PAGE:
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This Is What Happens When People Can’t ‘See’ Your Chronic Illness

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When I was diagnosed with a chronic illness, I didn’t get the same quota that you get when you’re told you have pneumonia or if you break your leg. I didn’t receive any “get well soon” cards or flowers (which I guess is a good thing as “get well soon” doesn’t really exist in the chronically ill community).

But we still appreciate the sentiments.

I don’t get much love for my illness. I get eye rolls and people annoyed at me talking about it again, but I don’t get much love.

I get people accusing me of using it as an “excuse” and comparing me to people with the same problems. But not love.

I get disbelieving shakes of the head and funny looks when pulling into a disabled parking space, but not love.

I get people telling me to “be positive” and “exercise more,” but I don’t get presents or hugs.

Imagine waking up one day and not being able to get out of bed; yesterday, you could run for the bus, but today you can’t move.

Now imagine feeling too ashamed to talk about it for fear of being dismissed, accused of faking, or being mocked. Because that’s what living with chronic illness is. That’s what happens when people can’t see your pain. They assume it doesn’t exist, or that you’re making it out to be much worse than it is.

Even your friends think you’re exaggerating, and even your family gets fed up when it encroaches on plans with them yet again.

When I tell people I have to pace myself or I’m not feeling too good, I literally brace myself for their reaction.

Nobody ever says it must be so hard; I admire your strength.

That’s why I write it down, and that’s why I share it on the internet with people I’ve never met. Because some of those people get it and they aren’t (at least not visibly) rolling their eyes at yet another post. People are happy to offer you their support for the occasional bout of misfortune, but when it’s ongoing, nobody wants to get dragged down with it.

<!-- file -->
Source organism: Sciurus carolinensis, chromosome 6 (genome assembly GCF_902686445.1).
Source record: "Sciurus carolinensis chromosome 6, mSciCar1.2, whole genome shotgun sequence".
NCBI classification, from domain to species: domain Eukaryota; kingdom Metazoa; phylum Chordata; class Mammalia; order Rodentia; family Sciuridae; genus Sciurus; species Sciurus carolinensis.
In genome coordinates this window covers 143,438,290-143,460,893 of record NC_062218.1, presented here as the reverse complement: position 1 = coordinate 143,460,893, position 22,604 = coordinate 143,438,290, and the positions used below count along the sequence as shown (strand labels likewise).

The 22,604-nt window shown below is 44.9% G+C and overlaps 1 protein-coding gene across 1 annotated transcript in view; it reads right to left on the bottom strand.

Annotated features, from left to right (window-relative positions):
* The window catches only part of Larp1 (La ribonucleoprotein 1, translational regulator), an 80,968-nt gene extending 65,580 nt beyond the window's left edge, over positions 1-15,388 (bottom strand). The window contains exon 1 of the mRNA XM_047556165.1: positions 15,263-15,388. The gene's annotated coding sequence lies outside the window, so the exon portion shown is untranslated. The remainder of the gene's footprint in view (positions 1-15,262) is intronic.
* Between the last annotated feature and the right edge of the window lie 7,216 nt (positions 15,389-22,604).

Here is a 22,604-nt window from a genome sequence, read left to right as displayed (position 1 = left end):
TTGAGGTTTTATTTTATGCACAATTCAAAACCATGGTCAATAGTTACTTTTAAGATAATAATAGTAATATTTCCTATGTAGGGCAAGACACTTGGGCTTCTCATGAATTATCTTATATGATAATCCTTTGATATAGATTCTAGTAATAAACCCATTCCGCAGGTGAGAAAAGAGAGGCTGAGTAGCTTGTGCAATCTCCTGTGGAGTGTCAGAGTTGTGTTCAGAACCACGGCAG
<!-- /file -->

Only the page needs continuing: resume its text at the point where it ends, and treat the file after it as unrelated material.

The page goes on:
I get it! I really do. I’m a realist; I know it’s hard for people to understand, and it can be miserable to hear about, but imagine living with it.

Imagine just for a minute that it’s you who’s sick all the time. Then imagine feeling like nobody cares. Feeling like you’re burdening people whenever you talk about it, feeling guilty for being sick. Imagine how lonely that gets.
 Everyone has their own battles and some people have it much worse than you or I; that’s a fact. Some people have the same illness on a different level, and some people have diseases that are killing them.
 Living with a chronic illness has taught me not to make assumptions about people’s lives, to believe people when they tell you they’re suffering, and to remember to check in on your friends. Pain changes people in different ways; sometimes it’s empowering and when you’re on top of it you feel like you’re winning, and other times it’s dark and makes you wonder what’s the point of living at all if this is how you’re destined to feel every day.

It’s overwhelming and hard to explain – but by sharing my experiences with it, I’m remaining “sane.” I’m not hiding, and so that is the reason behind “yet another” chronic illness post. If you know, you know.

This story originally appeared on the author’s blog.

Originally published: January 22, 2020
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